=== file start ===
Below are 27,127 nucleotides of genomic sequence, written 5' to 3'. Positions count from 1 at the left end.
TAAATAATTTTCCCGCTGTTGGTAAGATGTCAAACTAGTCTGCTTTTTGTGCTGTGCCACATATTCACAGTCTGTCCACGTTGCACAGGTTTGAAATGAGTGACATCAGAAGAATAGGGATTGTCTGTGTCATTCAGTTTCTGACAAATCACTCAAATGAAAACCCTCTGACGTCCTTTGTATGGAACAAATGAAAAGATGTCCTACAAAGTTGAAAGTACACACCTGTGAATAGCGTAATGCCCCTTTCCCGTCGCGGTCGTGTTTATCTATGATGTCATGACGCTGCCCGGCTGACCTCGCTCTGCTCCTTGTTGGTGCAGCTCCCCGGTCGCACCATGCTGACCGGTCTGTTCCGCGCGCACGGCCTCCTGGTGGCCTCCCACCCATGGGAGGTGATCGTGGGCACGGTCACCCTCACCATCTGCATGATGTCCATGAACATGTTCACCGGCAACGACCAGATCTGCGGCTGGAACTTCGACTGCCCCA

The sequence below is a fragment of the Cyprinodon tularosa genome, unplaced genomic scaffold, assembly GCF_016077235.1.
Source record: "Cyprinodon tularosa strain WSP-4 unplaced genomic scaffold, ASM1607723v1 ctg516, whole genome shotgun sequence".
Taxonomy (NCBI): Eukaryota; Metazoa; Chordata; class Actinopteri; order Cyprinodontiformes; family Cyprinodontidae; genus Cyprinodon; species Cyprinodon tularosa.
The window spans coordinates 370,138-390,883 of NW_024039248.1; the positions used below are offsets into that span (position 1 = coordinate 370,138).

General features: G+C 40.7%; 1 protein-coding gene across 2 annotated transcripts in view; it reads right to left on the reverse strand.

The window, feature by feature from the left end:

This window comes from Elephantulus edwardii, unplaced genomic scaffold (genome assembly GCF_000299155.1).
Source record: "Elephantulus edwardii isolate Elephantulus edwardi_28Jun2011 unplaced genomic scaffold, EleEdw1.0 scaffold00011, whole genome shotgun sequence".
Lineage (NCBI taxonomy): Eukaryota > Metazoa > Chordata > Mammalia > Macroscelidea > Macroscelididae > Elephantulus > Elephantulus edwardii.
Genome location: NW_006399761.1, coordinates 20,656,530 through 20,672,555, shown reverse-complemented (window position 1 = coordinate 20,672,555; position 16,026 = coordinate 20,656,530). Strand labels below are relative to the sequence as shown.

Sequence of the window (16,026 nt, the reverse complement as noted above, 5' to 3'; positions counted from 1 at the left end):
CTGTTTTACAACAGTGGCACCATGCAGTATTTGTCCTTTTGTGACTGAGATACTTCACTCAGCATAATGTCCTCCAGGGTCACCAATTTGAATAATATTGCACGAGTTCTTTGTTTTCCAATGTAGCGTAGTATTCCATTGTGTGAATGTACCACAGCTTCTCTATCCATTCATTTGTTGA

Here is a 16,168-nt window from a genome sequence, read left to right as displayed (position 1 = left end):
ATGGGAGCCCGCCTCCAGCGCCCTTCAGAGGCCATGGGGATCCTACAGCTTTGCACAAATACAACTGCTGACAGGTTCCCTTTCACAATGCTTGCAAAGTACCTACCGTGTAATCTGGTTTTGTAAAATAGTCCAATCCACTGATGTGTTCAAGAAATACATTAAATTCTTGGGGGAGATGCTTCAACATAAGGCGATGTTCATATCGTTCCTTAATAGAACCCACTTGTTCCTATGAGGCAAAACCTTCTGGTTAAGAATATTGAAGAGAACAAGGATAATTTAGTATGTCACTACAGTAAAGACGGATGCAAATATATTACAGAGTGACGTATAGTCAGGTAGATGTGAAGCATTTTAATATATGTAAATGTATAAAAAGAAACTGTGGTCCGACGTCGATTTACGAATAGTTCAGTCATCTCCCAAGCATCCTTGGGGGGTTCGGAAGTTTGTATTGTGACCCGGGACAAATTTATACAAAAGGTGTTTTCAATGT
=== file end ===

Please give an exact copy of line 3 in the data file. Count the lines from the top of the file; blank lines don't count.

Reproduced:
The sequence below is a fragment of the Cyprinodon tularosa genome, unplaced genomic scaffold, assembly GCF_016077235.1.